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Official FAQ on gender pronouns and Code of Conduct changes, Hacker News

Official FAQ on gender pronouns and Code of Conduct changes, Hacker News

We expecttoday’s changesto theCode of Conductto generate a lot of questions. We’ve tried to anticipate some of the most common questions people may have here, and we’ll be adding to this list as more questions come up.

Q1: What are personal pronouns, and why are they relevant to the Code of Conduct?

Personal pronouns are a way to refer to a person without using their name, when the subject is known.From


The vast majority of people go by the pronouns sets “he / him” or “she / her.” A small but increasing number of people use “they / them ”pronouns or another pronouns set – sometimes simply because they don’t want to go by pronouns with a gender association (just as some folks go by“ Ms. ”whether or not they are married, because they don’t think their marital status should be a relevant issue), and sometimes people use pronouns that aren’t associated with one of those two most common (binary) genders because they are nonbinary (ie people who are neither exclusively a man nor exclusively a woman – eg genderqueer, agender, bigender, fluid, third / additional gender in a cultural tradition, etc.).

The goal of our Code of Conduct is to help us “build a community that is rooted in kindness, collaboration, and mutual respect.” Using someone’s pronouns is a way of showing respect for them and refusing to do so causes harm .

Q2: What does the Code of Conduct say about gender pronouns?

The Code of Conduct has two direct references to gender pronouns:

  1. “Use stated pronouns (when known).”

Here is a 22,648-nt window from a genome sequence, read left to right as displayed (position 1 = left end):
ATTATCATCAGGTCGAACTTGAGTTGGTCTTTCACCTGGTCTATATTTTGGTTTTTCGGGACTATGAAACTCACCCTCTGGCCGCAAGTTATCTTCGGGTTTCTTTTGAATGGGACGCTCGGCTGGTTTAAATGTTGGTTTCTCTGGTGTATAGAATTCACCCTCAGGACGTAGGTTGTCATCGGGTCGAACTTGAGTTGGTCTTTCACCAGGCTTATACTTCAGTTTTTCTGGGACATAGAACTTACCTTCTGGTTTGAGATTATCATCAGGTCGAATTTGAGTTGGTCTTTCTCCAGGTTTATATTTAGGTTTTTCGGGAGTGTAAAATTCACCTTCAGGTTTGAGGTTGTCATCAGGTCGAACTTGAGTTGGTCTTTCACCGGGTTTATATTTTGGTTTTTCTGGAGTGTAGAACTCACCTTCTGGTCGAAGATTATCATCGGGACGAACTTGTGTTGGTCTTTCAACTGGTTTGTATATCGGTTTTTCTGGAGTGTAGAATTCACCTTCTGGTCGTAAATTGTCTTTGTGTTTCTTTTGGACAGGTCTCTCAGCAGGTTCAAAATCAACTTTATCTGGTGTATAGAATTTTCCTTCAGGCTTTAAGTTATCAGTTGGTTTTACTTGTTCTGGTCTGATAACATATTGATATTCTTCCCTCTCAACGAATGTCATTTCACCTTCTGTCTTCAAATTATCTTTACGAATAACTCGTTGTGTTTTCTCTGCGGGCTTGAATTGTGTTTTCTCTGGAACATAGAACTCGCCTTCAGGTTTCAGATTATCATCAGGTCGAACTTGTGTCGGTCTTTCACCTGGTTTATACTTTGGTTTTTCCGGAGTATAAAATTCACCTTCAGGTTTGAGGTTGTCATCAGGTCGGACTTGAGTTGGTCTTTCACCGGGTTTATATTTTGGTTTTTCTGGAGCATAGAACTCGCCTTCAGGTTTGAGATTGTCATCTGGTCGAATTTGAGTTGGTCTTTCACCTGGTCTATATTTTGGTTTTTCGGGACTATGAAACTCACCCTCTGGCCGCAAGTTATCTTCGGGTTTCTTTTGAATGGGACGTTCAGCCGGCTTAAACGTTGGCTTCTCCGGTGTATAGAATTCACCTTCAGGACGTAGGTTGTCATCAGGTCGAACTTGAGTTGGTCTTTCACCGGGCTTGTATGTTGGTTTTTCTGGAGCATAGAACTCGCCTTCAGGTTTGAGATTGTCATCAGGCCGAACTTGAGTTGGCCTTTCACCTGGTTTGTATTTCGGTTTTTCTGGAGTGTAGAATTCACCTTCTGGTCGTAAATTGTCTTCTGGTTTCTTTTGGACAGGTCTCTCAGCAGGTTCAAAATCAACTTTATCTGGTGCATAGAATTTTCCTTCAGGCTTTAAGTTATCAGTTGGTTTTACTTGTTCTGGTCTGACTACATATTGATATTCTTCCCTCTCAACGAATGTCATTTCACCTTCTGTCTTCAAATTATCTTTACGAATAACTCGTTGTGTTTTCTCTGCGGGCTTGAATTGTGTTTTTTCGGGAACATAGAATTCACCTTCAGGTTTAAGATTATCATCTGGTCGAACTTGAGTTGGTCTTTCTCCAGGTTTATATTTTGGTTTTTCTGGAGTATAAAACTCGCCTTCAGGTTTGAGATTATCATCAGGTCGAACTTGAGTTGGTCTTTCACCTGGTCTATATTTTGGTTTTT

2. “Prefer gender-neutral language when uncertain.”

We’re asking everyone to do two things. First, if you do know someone’s pronouns (e.g. because they told you), then use them as you normally would use any pronoun. Second, if you don’t know someone’s pronouns, use gender-neutral language rather than making an assumption.

Q3: What should I do if I make a mistake and use the wrong pronouns?

If you make a mistake, apologize and correct your mistake if possible (e.g. by editing your post). We recognize that this may be new to many people, particularly members of our community who do not speak English as a first language, and so mistakes will happen as we all learn together.

Q4: What should I do if I see someone using the wrong pronouns?

If you notice someone who is using the wrong pronouns for someone else who has stated them (e.g. in a comment or on their profiles), we encourage you to gently correct them in a comment. Do not state pronouns for third parties who have not done so in Stack Exchange (eg. You know them in person). If the situation escalates, please flag what you see. A moderator or community manager will look into it further.

Q5: How will this be moderated? Will we ban people based on one mistake?

We understand that miscommunication or mistakes may happen, so most situations will just result in a gentle correction or warning. As with any violation of the Code of Conduct, in cases of willful, repeated, or abusive behavior, warnings may escalate to account suspensions and / or expulsion.